5) The cost of shipping a container from Shanghai to San Francisco has quadrupled from $2,000 to $8,000 in the past year. Hardest hit have been shippers of bulk commodities, especially unfinished steel.

6) The May consumer confidence index fell to the lowest level since 1992.

7) Residential real estate prices in Poland have started to fall. Interest rates have risen from 4% TO 6% in the past two years and the economy is now starting to slow. Poland has had the hottest real estate market in Europe, increasing at a 30% annualized rate since 2000.

8) A new term has entered the lexicon, the 'staycation'. This is when people take their vacation at home because they can't afford to go anywhere.

The last person to read this can be excused for slitting their wrists.

TRADE OF THE DAY

It's time to buy the airlines which have fallen so much they are down to option value. United has done a swan dive for $48 to $5. In fact the whole industry is a great put on crude, which at $134 looks like it is topping out. Buy United at $7 (UAUA), American at $10 (AAR) Delta at $5 (DAL), Jet Blue at $3.75 (JBLU) and Continental at $12 (CAL). Avoid best of breed Southwest (LUV), which has not cratered because of intelligent low cost hedging of fuel costs through long dated crude futures contracts.

UAUA0526.png picture by sbronte

May 23, 2008

Market Comments for May 23, 2008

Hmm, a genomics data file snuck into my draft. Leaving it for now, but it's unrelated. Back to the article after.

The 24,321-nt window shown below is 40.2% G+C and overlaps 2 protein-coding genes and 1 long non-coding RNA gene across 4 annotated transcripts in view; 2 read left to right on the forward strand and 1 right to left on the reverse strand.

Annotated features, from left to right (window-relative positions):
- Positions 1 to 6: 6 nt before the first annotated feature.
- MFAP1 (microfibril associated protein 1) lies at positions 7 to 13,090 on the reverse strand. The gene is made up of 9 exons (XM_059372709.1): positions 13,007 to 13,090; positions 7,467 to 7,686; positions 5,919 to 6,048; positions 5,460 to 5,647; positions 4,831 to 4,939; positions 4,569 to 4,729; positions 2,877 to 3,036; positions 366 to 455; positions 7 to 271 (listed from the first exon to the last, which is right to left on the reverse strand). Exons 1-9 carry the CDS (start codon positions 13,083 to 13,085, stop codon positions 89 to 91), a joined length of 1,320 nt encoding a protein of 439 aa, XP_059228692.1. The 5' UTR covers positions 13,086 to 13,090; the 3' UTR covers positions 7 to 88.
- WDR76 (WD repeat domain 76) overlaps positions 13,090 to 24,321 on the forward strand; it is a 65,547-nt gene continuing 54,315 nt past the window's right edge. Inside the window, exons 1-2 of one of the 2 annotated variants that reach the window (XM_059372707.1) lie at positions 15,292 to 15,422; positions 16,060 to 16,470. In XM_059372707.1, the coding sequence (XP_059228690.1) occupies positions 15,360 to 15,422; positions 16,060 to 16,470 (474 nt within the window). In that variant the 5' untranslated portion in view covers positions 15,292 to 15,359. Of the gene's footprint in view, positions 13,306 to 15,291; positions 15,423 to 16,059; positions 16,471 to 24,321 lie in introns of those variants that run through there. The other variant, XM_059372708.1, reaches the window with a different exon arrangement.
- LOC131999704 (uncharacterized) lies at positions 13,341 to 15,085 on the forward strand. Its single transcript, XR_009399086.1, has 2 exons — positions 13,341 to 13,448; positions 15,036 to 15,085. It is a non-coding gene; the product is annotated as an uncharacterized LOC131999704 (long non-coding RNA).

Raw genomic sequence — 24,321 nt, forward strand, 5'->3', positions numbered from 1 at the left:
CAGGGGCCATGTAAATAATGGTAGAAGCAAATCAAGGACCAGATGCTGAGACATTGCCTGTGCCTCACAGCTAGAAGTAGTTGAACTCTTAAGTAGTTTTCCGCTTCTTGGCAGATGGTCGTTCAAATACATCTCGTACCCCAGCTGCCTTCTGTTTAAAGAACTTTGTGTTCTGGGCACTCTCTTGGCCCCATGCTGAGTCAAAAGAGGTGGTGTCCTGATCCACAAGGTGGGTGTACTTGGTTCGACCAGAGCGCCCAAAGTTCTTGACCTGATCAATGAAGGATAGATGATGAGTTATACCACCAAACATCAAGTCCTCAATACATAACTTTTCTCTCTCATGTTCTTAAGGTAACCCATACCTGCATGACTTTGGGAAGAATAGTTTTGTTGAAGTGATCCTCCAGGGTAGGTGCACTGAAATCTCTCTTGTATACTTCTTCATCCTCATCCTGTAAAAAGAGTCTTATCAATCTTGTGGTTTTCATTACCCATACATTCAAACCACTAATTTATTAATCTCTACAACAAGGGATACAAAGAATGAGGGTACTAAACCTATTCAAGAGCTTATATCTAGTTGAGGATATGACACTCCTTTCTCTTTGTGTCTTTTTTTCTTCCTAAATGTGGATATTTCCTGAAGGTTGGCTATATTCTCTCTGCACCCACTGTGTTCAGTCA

1) The markets are now totally fixated by oil. Every financial instrument, from equities, to bonds, to currencies, are now being driven by the price of crude. Every technical service I subscribe to are saying that all oil related investments are sells, including crude, oil major equities, oil services, ETF's, and energy index funds. Alarm bells are ringing everywhere. The Dow had its worst week since February, falling from 13,100 to 12,400.

2) A record number of independent gas stations are going out of business as margins are crushed to record lows. About 10 cents/gallon for the price of gas is now going to credit card charges. Buy Master Card.

3) More than 50% of US government debt is now held by foreigners. Non US residents are now taking down 75% of each new bond issue floated by the government. This is a major factor in the continued weakness of the dollar.

4) The government says that miles driven by travelers in March declined by 4.3% YOY. This is the first March decline since 1979.

5) There are rumors that Belgian brewer Inbev is about to make a hostile takeover bid for Anhauser-Busch (BUD).

6) Existing home sales for April came in at -17.3%, the worst showing on record. The inventory of unsold homes rose from 11 to 11.2 months. Prices on the West coast fell 16.7% YOY.

7) GM stock hit a new 26 year low at $17.50. Gee, I wonder why?

8) Taiwan, Malaysia, and Indonesia announced that they are cutting domestic fuel subsidies in order to bring their gasoline prices in line with the world market.

TRADE OF THE DAY

The no brainer trade I recommended on Monday paid off. I suggested selling two of the June 118 bond calls for 32/64, or 1% of your capital. This position would have been profitable with a June futures expiration at all points below 118.5. Today those options expired worthless with the futures going out at 116 17/32.